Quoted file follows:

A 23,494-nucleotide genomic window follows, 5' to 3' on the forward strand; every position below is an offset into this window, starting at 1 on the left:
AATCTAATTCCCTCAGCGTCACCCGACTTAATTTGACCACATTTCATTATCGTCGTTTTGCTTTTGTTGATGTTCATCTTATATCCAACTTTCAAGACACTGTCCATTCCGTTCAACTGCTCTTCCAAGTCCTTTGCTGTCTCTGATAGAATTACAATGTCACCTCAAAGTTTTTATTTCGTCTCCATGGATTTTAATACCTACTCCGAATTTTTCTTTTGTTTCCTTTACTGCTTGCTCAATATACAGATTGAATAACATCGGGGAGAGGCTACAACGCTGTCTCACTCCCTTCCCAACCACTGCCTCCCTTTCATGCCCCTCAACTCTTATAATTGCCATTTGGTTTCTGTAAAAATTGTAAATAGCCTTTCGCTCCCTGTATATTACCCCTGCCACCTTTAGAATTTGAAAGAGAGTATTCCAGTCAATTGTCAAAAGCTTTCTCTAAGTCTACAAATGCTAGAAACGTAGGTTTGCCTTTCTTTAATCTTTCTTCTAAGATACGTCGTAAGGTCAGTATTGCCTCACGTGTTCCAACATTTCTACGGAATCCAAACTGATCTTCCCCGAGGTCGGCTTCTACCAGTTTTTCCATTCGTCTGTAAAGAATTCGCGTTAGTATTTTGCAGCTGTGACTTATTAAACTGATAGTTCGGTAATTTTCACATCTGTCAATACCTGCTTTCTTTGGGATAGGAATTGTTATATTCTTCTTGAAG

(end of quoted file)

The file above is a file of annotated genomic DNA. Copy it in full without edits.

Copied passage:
A 23,494-nucleotide genomic window follows, 5' to 3' on the forward strand; every position below is an offset into this window, starting at 1 on the left:
AATCTAATTCCCTCAGCGTCACCCGACTTAATTTGACCACATTTCATTATCGTCGTTTTGCTTTTGTTGATGTTCATCTTATATCCAACTTTCAAGACACTGTCCATTCCGTTCAACTGCTCTTCCAAGTCCTTTGCTGTCTCTGATAGAATTACAATGTCACCTCAAAGTTTTTATTTCGTCTCCATGGATTTTAATACCTACTCCGAATTTTTCTTTTGTTTCCTTTACTGCTTGCTCAATATACAGATTGAATAACATCGGGGAGAGGCTACAACGCTGTCTCACTCCCTTCCCAACCACTGCCTCCCTTTCATGCCCCTCAACTCTTATAATTGCCATTTGGTTTCTGTAAAAATTGTAAATAGCCTTTCGCTCCCTGTATATTACCCCTGCCACCTTTAGAATTTGAAAGAGAGTATTCCAGTCAATTGTCAAAAGCTTTCTCTAAGTCTACAAATGCTAGAAACGTAGGTTTGCCTTTCTTTAATCTTTCTTCTAAGATACGTCGTAAGGTCAGTATTGCCTCACGTGTTCCAACATTTCTACGGAATCCAAACTGATCTTCCCCGAGGTCGGCTTCTACCAGTTTTTCCATTCGTCTGTAAAGAATTCGCGTTAGTATTTTGCAGCTGTGACTTATTAAACTGATAGTTCGGTAATTTTCACATCTGTCAATACCTGCTTTCTTTGGGATAGGAATTGTTATATTCTTCTTGAAG